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CCB downplays default risks

CCB downplays default risks

Write: Averah [2011-05-20]

CCB downplays default risks

A man cycles past a branch of China Construction Bank Corp in Shanghai. [China Daily via agencies]

The chairman of China Construction Bank (CCB) said on Monday that the default risk for local government-backed financing vehicles is low as most loans are backed by collateral and ample bad loan provisions are already in place.

"The bank has 580 billion yuan ($85.28 billion) in outstanding loans to local government-backed financing vehicles as of the end of June, with a non-performing loan ratio standing at barely 0.11 percent," Guo Shuqing, chairman of China Construction Bank, the world's second-largest lender by market value, said upon release of the bank's first half results.

Guo's remarks came amid mounting market concerns that Chinese lenders might face serious default risks in the coming years after a lending spree last year under the country's massive stimulus package during the global financial crisis.

A top banking regulator has asked banks to conduct a thorough assessment of their exposure to local government debts and make sure such loans have qualified collateral or a second source of payment.

Guo said the bank has reined in its lending to the real estate sector in order to ward off potential risks following government tightening measures on the property market. "Property loans grew at 5.6 percent in the first half of this year, which is a very slow pace compared to the average level over the past five years," he said.

Since April, China has begun taking action including raising the down payment ratio and curbing lending to developers to clamp down on property speculation. Yet those moves have triggered worries of a possible flood of non-performing loans being let loose due to a major correction in the property sector.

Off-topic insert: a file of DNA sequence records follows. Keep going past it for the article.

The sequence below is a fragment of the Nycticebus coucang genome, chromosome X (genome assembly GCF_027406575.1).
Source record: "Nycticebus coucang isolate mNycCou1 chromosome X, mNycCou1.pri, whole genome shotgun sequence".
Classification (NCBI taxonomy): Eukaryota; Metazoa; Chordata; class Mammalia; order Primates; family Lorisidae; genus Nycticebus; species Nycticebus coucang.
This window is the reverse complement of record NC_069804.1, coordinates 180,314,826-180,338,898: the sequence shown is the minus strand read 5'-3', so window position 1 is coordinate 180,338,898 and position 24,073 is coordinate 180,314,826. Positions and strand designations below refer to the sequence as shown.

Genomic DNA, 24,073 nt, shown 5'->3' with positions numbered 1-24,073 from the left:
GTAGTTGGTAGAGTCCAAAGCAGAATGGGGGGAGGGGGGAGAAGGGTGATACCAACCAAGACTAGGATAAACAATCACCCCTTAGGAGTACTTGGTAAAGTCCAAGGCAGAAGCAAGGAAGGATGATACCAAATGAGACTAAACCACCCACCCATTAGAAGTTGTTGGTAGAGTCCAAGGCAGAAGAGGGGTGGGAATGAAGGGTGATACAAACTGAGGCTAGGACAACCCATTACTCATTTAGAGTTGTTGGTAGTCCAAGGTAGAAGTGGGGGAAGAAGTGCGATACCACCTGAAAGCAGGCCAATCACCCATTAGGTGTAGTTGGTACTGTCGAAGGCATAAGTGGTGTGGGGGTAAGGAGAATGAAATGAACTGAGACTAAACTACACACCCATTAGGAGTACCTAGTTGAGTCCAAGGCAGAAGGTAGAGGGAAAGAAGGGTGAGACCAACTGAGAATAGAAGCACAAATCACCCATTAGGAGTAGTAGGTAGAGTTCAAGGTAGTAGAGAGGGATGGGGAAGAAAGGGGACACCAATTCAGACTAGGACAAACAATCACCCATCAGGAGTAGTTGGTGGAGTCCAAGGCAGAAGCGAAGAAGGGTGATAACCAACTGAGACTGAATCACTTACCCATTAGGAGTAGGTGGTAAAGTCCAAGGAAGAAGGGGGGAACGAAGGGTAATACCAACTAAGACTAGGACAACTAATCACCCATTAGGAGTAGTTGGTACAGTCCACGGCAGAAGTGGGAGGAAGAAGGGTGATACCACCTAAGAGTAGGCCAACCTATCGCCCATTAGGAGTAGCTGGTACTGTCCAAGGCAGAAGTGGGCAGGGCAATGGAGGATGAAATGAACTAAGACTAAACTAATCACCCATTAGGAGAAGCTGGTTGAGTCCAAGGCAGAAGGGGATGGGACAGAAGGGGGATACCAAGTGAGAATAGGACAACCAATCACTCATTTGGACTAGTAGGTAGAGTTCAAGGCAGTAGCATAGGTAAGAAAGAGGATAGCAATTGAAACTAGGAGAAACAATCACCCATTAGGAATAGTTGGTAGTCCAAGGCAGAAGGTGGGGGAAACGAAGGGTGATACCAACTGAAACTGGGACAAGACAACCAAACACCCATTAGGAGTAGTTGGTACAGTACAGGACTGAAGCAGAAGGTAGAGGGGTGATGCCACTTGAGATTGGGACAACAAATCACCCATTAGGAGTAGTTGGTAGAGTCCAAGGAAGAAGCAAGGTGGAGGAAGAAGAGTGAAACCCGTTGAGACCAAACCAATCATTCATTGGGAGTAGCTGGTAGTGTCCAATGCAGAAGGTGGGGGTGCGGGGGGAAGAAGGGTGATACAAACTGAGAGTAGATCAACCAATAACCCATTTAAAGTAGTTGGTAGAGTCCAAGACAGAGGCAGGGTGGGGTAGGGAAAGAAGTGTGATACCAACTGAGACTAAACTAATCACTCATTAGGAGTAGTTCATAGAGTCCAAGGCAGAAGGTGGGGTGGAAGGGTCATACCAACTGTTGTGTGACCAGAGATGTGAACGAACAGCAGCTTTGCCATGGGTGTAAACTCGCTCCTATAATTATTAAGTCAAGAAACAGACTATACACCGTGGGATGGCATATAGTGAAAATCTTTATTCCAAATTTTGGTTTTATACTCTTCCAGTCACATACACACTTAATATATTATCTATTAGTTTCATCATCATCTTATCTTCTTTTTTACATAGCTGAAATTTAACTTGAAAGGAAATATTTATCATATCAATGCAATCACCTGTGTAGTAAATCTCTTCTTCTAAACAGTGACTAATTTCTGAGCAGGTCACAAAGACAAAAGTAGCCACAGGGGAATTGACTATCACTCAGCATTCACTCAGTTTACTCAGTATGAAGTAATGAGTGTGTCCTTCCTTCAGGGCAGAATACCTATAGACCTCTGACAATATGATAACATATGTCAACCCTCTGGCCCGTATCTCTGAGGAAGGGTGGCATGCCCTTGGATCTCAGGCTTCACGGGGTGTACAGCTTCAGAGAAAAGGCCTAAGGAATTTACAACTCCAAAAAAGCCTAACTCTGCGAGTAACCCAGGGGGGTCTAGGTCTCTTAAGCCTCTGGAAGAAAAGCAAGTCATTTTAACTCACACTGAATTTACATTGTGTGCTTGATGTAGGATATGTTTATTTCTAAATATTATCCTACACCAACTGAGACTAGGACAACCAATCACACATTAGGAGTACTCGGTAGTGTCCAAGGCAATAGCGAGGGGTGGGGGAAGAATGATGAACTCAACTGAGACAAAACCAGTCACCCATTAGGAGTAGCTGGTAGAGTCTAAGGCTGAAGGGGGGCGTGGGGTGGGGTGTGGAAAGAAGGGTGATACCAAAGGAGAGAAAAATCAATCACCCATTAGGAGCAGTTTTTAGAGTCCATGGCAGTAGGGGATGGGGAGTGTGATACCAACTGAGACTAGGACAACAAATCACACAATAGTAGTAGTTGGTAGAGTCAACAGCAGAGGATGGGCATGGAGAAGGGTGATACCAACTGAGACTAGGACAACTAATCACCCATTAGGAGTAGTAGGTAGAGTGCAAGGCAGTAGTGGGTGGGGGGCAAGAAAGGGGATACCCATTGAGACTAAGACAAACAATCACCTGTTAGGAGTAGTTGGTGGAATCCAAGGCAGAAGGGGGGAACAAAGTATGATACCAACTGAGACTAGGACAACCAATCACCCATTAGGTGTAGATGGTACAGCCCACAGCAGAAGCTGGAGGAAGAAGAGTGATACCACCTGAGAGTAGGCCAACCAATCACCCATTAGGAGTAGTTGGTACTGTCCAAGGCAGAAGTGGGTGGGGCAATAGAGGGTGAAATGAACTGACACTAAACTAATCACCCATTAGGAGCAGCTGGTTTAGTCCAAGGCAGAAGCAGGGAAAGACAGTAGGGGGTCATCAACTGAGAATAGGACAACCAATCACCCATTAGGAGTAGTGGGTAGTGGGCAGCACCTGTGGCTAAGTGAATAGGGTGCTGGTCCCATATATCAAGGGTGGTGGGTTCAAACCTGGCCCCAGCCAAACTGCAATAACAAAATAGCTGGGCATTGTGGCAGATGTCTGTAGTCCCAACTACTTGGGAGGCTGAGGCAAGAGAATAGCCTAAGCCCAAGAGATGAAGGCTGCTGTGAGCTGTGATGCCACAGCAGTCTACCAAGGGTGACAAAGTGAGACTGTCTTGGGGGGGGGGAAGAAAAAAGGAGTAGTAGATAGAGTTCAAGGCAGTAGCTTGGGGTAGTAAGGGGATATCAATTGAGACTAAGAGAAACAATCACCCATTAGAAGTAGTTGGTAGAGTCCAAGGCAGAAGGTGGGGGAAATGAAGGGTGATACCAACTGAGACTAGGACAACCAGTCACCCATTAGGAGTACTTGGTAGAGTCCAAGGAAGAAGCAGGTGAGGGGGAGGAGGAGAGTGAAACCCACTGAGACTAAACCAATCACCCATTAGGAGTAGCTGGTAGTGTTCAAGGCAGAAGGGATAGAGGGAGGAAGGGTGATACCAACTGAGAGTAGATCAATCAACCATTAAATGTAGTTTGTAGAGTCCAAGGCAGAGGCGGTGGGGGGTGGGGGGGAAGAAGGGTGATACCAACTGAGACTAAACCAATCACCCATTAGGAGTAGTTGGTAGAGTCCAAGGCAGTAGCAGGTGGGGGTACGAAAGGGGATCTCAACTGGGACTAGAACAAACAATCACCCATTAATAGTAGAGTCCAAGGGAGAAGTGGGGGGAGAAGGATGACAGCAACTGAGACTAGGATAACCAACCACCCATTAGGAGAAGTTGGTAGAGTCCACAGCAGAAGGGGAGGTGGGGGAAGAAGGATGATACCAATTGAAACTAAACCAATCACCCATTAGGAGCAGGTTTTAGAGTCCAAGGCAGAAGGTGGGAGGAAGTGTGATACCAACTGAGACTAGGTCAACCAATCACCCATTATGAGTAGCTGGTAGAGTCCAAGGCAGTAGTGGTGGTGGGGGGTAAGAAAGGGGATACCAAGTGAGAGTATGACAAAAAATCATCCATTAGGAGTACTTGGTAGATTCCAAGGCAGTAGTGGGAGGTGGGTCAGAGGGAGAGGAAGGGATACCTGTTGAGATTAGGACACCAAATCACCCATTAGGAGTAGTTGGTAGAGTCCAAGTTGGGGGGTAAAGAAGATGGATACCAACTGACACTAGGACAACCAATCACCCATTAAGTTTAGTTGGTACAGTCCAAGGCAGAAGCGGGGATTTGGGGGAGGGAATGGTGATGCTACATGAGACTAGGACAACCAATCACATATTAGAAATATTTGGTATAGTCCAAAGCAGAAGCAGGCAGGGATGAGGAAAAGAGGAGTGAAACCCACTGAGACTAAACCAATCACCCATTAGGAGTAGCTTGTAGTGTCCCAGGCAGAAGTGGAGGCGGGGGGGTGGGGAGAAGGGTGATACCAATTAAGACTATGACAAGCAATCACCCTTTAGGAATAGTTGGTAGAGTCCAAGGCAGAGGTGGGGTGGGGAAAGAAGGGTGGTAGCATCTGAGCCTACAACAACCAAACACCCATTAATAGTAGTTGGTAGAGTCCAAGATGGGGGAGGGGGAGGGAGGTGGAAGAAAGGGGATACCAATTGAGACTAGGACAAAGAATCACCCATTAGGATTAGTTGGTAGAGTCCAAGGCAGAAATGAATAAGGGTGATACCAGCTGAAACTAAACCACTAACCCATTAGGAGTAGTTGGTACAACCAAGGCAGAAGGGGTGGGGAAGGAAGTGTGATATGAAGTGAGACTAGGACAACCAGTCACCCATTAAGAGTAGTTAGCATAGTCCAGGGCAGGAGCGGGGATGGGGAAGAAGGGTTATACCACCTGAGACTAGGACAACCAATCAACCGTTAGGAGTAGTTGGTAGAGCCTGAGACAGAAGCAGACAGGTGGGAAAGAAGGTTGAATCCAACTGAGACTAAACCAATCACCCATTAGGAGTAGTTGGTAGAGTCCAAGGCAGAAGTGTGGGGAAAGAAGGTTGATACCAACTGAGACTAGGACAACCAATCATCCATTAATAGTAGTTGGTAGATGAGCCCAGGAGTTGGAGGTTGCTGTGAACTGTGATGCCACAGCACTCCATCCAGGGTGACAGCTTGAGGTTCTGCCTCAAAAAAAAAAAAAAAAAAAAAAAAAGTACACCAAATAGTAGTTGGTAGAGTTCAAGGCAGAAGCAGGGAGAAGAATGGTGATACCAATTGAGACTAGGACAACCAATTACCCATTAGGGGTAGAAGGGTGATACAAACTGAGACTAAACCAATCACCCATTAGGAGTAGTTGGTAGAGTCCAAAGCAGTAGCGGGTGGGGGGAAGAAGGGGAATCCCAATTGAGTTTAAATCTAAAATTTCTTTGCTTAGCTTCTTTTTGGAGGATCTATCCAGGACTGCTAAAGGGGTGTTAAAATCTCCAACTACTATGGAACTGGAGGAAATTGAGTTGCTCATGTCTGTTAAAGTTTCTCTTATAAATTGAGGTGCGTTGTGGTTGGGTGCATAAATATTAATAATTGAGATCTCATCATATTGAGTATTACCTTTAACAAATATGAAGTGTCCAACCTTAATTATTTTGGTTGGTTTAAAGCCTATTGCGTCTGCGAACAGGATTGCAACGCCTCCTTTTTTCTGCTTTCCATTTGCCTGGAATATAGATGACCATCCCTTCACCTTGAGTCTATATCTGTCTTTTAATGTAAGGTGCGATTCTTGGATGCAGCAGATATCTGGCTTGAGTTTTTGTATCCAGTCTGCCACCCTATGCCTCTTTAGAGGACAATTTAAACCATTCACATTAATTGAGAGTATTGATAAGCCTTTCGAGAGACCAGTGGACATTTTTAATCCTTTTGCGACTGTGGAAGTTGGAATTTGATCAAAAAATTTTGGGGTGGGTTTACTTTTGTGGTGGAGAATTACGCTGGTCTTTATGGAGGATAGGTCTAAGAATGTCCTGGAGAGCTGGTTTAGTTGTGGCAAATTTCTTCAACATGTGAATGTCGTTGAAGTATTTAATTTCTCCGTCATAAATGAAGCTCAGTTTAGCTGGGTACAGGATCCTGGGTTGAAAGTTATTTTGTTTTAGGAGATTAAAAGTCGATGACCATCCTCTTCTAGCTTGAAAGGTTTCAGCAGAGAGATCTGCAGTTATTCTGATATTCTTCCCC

To head off potential risks, the China Banking Regulatory Commission instructed lenders last month to conduct stress tests under worst-case scenario circumstances, where property prices in key cities slide by as much as 60 percent.

Guo said the bank has undergone the required tests, but the regulator will not allow the bank to reveal the result of those tests independently. An earlier report citing unnamed sources said the bank, China's biggest lender to homebuyers, would only suffer a significant increase in defaults if property prices tumbled by as much as 63 percent.

The Beijing-based lender made a net profit of 70.78 billion yuan in the first half of this year, up 26.75 percent from a year ago, as economic expansion boosted demand for loans and other financial services.

Guo said he expects China Construction Bank to raise 75 billion yuan through a share placement in Shanghai and Hong Kong this year, although it still needs approval from securities regulators.

The lender has seen its capital adequacy ratio - a key measure of a banks' financial strength - drop to 11.68 percent as of June 30 - just barely above the 11.5 percent minimum regulatory requirement for listed state lenders.

"We plan to maintain our capital adequacy ratio above 11.5 percent for the next three years," Guo said, adding the bank is planning to issue subordinate bonds in the future.